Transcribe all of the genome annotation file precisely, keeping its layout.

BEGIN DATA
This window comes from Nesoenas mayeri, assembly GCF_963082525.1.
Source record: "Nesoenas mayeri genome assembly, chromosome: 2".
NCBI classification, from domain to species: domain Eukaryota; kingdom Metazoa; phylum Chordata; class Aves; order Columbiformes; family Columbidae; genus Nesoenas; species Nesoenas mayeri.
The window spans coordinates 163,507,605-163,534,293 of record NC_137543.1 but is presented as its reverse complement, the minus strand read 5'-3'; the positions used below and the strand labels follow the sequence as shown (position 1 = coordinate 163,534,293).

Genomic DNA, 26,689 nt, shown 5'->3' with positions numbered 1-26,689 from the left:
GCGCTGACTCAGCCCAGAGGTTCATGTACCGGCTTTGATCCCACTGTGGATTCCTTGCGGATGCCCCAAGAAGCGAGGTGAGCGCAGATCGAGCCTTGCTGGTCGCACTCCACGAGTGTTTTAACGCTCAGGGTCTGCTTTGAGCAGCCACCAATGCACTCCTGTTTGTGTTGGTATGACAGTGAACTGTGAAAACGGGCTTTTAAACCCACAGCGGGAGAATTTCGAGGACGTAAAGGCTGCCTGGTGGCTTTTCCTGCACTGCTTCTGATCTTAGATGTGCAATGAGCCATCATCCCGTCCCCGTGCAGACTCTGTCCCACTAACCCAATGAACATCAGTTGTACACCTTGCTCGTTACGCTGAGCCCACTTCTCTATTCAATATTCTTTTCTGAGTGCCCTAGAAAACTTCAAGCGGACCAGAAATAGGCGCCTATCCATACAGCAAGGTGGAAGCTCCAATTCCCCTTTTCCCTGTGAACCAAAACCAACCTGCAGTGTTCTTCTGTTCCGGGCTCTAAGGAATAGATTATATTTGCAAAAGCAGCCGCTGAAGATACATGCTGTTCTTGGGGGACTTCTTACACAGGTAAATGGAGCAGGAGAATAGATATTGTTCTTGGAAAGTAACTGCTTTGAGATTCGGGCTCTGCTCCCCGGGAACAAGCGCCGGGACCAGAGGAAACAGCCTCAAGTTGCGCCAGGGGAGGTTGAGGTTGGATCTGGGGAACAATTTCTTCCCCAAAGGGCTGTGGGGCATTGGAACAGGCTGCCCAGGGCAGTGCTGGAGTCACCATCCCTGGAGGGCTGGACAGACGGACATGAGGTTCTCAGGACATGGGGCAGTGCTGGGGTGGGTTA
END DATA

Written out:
This window comes from Nesoenas mayeri, assembly GCF_963082525.1.
Source record: "Nesoenas mayeri genome assembly, chromosome: 2".
NCBI classification, from domain to species: domain Eukaryota; kingdom Metazoa; phylum Chordata; class Aves; order Columbiformes; family Columbidae; genus Nesoenas; species Nesoenas mayeri.
The window spans coordinates 163,507,605-163,534,293 of record NC_137543.1 but is presented as its reverse complement, the minus strand read 5'-3'; the positions used below and the strand labels follow the sequence as shown (position 1 = coordinate 163,534,293).

Genomic DNA, 26,689 nt, shown 5'->3' with positions numbered 1-26,689 from the left:
GCGCTGACTCAGCCCAGAGGTTCATGTACCGGCTTTGATCCCACTGTGGATTCCTTGCGGATGCCCCAAGAAGCGAGGTGAGCGCAGATCGAGCCTTGCTGGTCGCACTCCACGAGTGTTTTAACGCTCAGGGTCTGCTTTGAGCAGCCACCAATGCACTCCTGTTTGTGTTGGTATGACAGTGAACTGTGAAAACGGGCTTTTAAACCCACAGCGGGAGAATTTCGAGGACGTAAAGGCTGCCTGGTGGCTTTTCCTGCACTGCTTCTGATCTTAGATGTGCAATGAGCCATCATCCCGTCCCCGTGCAGACTCTGTCCCACTAACCCAATGAACATCAGTTGTACACCTTGCTCGTTACGCTGAGCCCACTTCTCTATTCAATATTCTTTTCTGAGTGCCCTAGAAAACTTCAAGCGGACCAGAAATAGGCGCCTATCCATACAGCAAGGTGGAAGCTCCAATTCCCCTTTTCCCTGTGAACCAAAACCAACCTGCAGTGTTCTTCTGTTCCGGGCTCTAAGGAATAGATTATATTTGCAAAAGCAGCCGCTGAAGATACATGCTGTTCTTGGGGGACTTCTTACACAGGTAAATGGAGCAGGAGAATAGATATTGTTCTTGGAAAGTAACTGCTTTGAGATTCGGGCTCTGCTCCCCGGGAACAAGCGCCGGGACCAGAGGAAACAGCCTCAAGTTGCGCCAGGGGAGGTTGAGGTTGGATCTGGGGAACAATTTCTTCCCCAAAGGGCTGTGGGGCATTGGAACAGGCTGCCCAGGGCAGTGCTGGAGTCACCATCCCTGGAGGGCTGGACAGACGGACATGAGGTTCTCAGGACATGGGGCAGTGCTGGGGTGGGTTA